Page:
Rent Shop Volunteer Join

Q. Who is Mr. Smarty Plants?

A: There are those who suspect Wildflower Center volunteers are the culpable and capable culprits. Yet, others think staff members play some, albeit small, role. You can torture us with your plant questions, but we will never reveal the Green Guru's secret identity.

Help us grow by giving to the Plant Database Fund or by becoming a member

Did you know you can access the Native Plant Information Network with your web-enabled smartphone?

Share

Ask Mr. Smarty Plants

Ask Mr. Smarty Plants is a free service provided by the staff and volunteers at the Lady Bird Johnson Wildflower Center.

Search Smarty Plants
See a list of all Smarty Plants questions

Please forgive us, but Mr. Smarty Plants has been overwhelmed by a flood of mail and must take a break for awhile to catch up. We hope to be accepting new questions again soon. Thank you!

Need help with plant identification, visit the plant identification page.

 
rate this answer
Not Yet Rated

Monday - December 30, 2013

From: Kenosha, WI
Region: Midwest
Topic: Diseases and Disorders, Shrubs
Title: New Jersey Tea shrub wilting and losing leaves
Answered by: Guy Thompson

QUESTION:

I have New Jersey Tea shrubs transplanted last spring from nursery stock (18 tall, grown local) I live in SE WI. They are planted in part shade. There has been 6" of snow on the ground for weeks now. They still have green leaves on them. They are just beginning to brown and wilt. I also have some in full sun.They lost leaves last fall. What gives?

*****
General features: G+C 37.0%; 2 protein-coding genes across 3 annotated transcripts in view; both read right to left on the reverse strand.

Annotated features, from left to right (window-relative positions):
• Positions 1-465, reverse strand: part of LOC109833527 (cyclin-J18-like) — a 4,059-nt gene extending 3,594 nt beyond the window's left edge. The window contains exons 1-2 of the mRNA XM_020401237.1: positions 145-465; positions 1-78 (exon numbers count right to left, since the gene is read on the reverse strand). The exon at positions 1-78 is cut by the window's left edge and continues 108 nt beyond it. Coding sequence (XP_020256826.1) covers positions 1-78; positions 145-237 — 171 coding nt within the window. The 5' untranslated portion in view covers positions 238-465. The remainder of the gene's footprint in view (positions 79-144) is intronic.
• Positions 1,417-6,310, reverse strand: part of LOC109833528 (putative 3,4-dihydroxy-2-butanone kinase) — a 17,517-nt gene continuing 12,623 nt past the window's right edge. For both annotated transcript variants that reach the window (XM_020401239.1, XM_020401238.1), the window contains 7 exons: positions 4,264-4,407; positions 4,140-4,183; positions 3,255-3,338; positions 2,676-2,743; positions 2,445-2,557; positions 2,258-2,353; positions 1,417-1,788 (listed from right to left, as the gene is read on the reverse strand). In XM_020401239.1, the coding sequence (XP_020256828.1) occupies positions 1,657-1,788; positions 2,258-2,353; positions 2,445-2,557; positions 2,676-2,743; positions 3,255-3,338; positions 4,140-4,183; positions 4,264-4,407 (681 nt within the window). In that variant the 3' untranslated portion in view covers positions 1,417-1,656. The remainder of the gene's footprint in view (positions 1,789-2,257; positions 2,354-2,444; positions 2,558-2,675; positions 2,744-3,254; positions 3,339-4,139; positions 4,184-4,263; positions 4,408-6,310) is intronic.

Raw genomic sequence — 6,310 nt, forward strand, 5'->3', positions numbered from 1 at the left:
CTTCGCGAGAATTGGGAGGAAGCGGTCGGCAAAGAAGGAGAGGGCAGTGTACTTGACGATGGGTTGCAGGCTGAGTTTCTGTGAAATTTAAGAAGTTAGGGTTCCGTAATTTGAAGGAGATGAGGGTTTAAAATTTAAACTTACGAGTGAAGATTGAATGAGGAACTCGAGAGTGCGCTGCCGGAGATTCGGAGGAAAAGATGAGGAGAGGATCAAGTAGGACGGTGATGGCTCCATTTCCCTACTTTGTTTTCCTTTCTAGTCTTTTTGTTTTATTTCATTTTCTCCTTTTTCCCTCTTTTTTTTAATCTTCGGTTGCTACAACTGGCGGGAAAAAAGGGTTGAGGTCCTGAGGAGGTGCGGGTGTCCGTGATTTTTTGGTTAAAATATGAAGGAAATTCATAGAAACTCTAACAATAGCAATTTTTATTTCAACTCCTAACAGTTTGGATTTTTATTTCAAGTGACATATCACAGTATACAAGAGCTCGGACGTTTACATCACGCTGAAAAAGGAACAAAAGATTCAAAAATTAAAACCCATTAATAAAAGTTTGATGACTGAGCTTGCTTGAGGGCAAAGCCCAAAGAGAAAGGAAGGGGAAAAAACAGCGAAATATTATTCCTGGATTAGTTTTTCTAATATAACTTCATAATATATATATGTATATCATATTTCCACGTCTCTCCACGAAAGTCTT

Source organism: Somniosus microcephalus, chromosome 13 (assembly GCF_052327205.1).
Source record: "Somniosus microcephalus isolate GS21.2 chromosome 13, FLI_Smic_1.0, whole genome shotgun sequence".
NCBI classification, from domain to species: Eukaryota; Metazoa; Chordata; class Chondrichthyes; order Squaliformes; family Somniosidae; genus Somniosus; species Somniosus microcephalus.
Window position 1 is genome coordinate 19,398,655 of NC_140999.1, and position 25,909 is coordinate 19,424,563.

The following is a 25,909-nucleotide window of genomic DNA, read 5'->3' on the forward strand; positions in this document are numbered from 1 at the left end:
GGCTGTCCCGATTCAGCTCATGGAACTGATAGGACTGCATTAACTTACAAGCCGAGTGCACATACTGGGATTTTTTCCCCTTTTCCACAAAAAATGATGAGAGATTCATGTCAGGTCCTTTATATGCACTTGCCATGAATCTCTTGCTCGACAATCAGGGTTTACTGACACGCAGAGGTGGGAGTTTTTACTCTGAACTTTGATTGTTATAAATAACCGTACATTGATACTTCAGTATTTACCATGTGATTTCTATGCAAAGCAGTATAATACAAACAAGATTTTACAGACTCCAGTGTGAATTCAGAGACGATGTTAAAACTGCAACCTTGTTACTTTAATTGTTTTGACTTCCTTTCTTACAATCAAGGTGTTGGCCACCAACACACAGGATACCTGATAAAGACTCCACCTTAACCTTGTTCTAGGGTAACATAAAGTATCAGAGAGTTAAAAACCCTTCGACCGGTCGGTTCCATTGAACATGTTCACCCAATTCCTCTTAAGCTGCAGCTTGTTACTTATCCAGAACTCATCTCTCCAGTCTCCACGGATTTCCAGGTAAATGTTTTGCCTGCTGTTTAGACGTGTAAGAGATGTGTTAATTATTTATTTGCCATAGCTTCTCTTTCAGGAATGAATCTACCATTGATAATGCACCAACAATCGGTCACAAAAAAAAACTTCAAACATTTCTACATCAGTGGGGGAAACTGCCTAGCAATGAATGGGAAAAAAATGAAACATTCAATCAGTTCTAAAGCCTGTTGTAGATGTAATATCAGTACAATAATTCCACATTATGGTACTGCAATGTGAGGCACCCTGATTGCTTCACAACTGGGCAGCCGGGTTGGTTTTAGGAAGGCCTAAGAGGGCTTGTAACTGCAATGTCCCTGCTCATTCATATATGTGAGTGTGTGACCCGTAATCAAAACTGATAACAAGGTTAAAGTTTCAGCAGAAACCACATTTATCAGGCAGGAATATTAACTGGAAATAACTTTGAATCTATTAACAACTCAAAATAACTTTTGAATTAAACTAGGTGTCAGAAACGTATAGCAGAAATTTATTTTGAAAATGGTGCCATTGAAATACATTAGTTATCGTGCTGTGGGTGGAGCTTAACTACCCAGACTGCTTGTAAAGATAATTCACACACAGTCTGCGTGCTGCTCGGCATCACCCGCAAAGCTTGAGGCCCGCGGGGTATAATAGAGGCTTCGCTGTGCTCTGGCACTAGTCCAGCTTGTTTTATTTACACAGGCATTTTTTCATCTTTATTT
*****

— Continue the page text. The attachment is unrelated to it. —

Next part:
ANSWER:

Since Ceanothus americanus (New jersey tea) is a deciduous shrub, you would expect that all the plants would lose their leaves as the ones did that you are growing in full sunlight.  I suspect that those plants growing in partial shade are suffering from wet feet.  New Jersey tea is known to require good drainage, and its failure to behave normally may indicate insufficient oxygen in the root zone.  I suggest that you clear away the snow around each plant, drive some 1 inch diameter holes into the ground just outside the root zone, and put sand or crushed granite into the holes. Do anything else that you can to improve drainage.  Later, when Spring weather makes gardening more practical, replace some of the soil near the plants with a looser mix of soil, sand and compost if your present soil seems to retain too much water.

 

From the Image Gallery


New jersey tea
Ceanothus americanus

More Shrubs Questions

Native plants suitable for rock garden in New York
March 26, 2006 - I'd like to start a rock garden. The area is very rocky, the soil is shallow and it's partially shaded. I'd like mostly perennials that flower from spring to fall. I hope to make some purchases fr...
view the full question and answer

Heirloom plants for Gault Homestead in Austin
April 15, 2009 - Dear Mr. Smarty Plants, The Gault Homestead at 2106 Klattenhoff in the middle of Wells Branch Subdivision is to be planted with heirloom or heritage plants soon. There is some sun for the planter bo...
view the full question and answer

Is Ilex glabra a Good Substitute Hedge for Boxwood?
November 08, 2013 - I am planning a new garden in my yard (Mercer County, NJ). My site is south-facing, average water and average soil. The aesthetic look that I want is formal; a tightly sheared hedge of small leaves ab...
view the full question and answer

Sages in Catasauqua, PA
August 08, 2014 - I want to buy a Texas Sage tree but I live in PA. Can I bring the tree indoors during winter?
view the full question and answer

Leaves turning yellow on Banana Shrub in Eutaw. AL
July 28, 2013 - We have a very large (about 12' tall), very old (probably planted in the early 1900s) Banana Shrub in our front yard. It was very healthy until last year when its leaves began turning yellow and fal...
view the full question and answer

Support the Wildflower Center by Donating Online or Becoming a Member today.